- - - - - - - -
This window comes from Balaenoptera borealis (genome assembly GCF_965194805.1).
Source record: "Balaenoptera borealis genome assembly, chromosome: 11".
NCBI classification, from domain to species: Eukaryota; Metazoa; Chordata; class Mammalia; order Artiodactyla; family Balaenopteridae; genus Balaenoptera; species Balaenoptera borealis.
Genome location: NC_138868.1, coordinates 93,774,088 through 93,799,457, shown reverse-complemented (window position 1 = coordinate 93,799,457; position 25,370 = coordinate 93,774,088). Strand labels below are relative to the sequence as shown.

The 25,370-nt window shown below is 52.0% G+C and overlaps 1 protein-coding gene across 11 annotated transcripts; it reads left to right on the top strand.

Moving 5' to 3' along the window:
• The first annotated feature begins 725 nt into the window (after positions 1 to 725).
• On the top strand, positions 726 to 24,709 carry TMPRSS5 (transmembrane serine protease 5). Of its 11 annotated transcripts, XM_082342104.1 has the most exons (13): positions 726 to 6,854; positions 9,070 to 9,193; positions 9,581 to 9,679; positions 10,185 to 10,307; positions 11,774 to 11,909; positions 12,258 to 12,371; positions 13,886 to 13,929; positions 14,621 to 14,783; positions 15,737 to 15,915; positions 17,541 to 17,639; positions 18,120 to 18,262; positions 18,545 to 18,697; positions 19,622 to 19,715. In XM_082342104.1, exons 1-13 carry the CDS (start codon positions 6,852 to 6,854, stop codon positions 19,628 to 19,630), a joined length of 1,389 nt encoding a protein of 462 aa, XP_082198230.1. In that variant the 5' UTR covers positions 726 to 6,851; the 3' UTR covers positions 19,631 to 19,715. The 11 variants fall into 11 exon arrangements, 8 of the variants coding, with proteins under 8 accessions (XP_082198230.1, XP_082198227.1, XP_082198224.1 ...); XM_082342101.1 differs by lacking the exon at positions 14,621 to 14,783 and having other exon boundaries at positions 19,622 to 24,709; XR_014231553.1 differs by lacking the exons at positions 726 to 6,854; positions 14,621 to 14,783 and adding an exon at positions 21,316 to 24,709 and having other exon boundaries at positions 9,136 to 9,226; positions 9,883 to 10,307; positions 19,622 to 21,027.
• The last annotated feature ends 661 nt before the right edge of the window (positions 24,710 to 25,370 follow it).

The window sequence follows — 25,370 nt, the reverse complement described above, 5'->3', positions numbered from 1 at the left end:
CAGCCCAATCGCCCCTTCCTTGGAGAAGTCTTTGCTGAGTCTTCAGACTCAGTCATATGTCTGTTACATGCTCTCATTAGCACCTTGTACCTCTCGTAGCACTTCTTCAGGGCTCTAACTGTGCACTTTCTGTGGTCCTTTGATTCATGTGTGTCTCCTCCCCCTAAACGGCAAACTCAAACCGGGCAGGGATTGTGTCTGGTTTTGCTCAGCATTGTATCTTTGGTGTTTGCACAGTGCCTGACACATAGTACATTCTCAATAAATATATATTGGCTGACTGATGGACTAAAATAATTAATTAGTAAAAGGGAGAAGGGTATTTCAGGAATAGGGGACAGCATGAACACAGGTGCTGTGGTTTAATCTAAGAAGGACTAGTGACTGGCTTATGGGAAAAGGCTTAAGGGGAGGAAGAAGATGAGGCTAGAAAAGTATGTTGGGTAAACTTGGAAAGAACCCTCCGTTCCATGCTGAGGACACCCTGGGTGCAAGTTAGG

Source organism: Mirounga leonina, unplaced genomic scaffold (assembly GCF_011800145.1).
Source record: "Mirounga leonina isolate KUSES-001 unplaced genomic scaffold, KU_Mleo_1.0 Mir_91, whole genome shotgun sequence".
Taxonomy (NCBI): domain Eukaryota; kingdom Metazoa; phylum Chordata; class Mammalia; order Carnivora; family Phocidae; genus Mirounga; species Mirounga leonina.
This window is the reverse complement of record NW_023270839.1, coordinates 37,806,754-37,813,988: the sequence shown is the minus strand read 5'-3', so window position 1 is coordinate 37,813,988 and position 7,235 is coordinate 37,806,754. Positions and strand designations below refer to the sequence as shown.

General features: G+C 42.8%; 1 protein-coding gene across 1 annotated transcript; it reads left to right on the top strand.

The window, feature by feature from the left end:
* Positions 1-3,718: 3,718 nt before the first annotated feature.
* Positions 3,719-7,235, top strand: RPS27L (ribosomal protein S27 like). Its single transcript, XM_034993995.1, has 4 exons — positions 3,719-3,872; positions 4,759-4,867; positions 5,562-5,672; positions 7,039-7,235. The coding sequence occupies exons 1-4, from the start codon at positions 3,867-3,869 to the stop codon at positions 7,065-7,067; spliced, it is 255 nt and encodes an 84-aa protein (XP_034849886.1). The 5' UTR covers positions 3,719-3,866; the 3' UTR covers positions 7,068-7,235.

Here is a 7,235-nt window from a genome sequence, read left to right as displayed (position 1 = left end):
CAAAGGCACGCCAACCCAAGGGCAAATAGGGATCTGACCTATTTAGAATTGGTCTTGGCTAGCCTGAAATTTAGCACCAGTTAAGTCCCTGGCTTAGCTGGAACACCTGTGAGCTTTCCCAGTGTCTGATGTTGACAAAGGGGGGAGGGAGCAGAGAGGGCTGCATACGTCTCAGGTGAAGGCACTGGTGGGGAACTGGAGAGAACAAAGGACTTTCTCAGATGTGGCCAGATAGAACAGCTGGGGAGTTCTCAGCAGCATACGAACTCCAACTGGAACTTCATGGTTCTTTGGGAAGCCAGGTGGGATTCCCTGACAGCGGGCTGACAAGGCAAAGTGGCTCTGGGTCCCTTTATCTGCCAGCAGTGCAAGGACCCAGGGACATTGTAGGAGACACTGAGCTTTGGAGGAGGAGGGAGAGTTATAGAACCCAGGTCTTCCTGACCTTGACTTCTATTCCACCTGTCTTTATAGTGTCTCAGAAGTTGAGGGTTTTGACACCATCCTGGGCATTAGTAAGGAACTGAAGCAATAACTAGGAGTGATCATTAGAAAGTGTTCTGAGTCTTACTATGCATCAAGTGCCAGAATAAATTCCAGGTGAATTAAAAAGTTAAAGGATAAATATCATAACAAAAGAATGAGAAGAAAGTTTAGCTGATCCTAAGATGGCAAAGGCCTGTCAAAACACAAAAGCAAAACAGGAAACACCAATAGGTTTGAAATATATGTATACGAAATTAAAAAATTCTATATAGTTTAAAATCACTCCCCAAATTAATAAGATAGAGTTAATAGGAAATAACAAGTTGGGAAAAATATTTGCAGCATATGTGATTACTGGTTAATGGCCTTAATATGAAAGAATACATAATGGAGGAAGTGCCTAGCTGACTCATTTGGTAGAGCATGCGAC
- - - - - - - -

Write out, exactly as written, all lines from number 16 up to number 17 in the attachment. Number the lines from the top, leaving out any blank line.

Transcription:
General features: G+C 42.8%; 1 protein-coding gene across 1 annotated transcript; it reads left to right on the top strand.

The window, feature by feature from the left end: